Brigadier Curmi (at head of table) replies to questions by MPs.Brigadier Curmi (at head of table) replies to questions by MPs.

Asked by  Aquilina whether he smelt anything fishy during his tenure at Transport Malta, Curmi would only say that when he did smell that things were fishy, he took the necessary action required of his role.

But he did not say much more about the difficulties he found at the helm and steered clear of mentioning any scandal surrounding the authority. He insisted that the biggest challenge of running the authority was restructuring it to work more effectively and efficiently.

Curmi said he enjoyed his time at Transport Malta nonetheless.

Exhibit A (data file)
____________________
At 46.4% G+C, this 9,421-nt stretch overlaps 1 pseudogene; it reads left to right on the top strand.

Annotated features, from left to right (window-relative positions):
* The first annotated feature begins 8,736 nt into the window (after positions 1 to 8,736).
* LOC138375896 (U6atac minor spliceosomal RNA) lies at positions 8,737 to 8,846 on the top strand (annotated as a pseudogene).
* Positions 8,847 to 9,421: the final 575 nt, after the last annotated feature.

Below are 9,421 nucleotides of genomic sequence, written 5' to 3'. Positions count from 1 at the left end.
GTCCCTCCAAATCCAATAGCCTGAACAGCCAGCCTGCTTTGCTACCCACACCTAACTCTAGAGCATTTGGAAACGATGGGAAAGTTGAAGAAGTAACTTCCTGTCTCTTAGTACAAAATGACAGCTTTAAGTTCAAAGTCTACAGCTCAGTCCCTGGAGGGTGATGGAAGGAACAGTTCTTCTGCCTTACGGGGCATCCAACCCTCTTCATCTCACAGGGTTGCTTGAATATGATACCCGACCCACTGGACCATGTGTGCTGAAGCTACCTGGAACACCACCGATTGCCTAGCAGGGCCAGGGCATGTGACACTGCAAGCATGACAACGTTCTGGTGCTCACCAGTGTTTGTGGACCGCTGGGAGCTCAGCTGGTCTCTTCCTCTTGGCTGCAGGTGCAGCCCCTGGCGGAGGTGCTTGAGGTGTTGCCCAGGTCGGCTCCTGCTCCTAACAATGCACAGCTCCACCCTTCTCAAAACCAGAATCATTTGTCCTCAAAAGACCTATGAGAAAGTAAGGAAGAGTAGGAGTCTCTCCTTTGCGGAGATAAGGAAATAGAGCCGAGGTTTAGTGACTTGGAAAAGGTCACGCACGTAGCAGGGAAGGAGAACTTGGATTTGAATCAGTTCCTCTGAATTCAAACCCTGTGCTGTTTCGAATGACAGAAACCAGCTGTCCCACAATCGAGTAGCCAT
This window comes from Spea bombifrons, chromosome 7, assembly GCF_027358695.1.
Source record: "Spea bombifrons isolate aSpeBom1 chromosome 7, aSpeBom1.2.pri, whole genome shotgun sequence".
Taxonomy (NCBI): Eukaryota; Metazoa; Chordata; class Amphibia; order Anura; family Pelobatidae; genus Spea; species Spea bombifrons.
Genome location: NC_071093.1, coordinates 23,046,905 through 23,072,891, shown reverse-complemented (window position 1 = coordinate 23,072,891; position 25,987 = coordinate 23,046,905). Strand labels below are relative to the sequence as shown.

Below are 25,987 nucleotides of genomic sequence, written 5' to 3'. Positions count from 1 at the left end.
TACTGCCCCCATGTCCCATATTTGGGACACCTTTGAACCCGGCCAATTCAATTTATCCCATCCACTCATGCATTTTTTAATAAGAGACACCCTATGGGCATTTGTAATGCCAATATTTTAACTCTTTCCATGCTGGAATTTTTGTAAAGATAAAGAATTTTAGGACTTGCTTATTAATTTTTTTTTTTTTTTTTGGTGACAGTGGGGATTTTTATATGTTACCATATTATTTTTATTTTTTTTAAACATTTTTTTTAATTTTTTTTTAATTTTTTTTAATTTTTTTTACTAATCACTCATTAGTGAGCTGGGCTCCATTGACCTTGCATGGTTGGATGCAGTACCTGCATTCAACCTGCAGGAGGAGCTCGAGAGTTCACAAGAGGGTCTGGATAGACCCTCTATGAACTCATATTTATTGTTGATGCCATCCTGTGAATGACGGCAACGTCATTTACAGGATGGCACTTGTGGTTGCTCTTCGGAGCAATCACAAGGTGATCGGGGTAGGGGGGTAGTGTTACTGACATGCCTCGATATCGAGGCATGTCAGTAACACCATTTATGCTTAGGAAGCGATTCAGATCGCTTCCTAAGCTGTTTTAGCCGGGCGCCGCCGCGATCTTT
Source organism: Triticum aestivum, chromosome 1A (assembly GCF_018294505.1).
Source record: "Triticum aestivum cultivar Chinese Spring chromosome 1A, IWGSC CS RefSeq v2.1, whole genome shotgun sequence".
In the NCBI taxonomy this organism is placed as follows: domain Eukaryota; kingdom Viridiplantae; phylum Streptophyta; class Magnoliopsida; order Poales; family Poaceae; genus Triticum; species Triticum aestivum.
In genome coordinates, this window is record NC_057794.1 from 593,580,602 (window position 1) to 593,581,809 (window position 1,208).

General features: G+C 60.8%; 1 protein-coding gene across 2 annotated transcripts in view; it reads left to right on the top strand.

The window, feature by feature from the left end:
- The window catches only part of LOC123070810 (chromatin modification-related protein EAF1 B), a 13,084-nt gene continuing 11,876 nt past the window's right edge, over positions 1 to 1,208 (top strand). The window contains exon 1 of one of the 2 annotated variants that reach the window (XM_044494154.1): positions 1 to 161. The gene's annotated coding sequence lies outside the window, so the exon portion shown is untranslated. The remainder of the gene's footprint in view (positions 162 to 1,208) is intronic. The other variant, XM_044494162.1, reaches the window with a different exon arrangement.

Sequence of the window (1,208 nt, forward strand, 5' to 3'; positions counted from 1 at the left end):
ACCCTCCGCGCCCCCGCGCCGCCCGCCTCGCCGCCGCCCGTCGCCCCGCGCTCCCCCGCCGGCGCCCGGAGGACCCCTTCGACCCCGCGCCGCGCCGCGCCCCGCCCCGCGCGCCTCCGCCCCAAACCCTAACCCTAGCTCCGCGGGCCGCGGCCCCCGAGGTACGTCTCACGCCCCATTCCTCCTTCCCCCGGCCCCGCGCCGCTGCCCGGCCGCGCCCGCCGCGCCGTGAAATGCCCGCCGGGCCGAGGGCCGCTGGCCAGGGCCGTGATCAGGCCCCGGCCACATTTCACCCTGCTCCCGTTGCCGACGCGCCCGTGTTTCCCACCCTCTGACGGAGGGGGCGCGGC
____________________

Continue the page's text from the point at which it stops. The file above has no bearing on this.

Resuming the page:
In the first part of Wednesday's committee meeting Curmi spoke about his service in the armed forces and his credentials.

He said he is a science and public administration graduate. He graduated from officer training at Sandhurst and spent many of his army years as an explosives expert, helping in hundreds of magisterial inquiries. He also formed part of several delegations abroad. 

“Military service exposes you to some of the greatest experiences in foreign policy,” he told the committee.

'Caruana Galizia bomb investigation was only one I refused to work on'

During the grilling, Aquilina asked Curmi whether he felt responsible for helping foster the “culture of impunity” that led to Daphne Caruana Galizia’s assassination. Once the army was one of the major players in national security, wasn’t Curmi, as its commander, responsible for being part of the state that failed Daphne Caruana Galizia, as the public inquiry had concluded?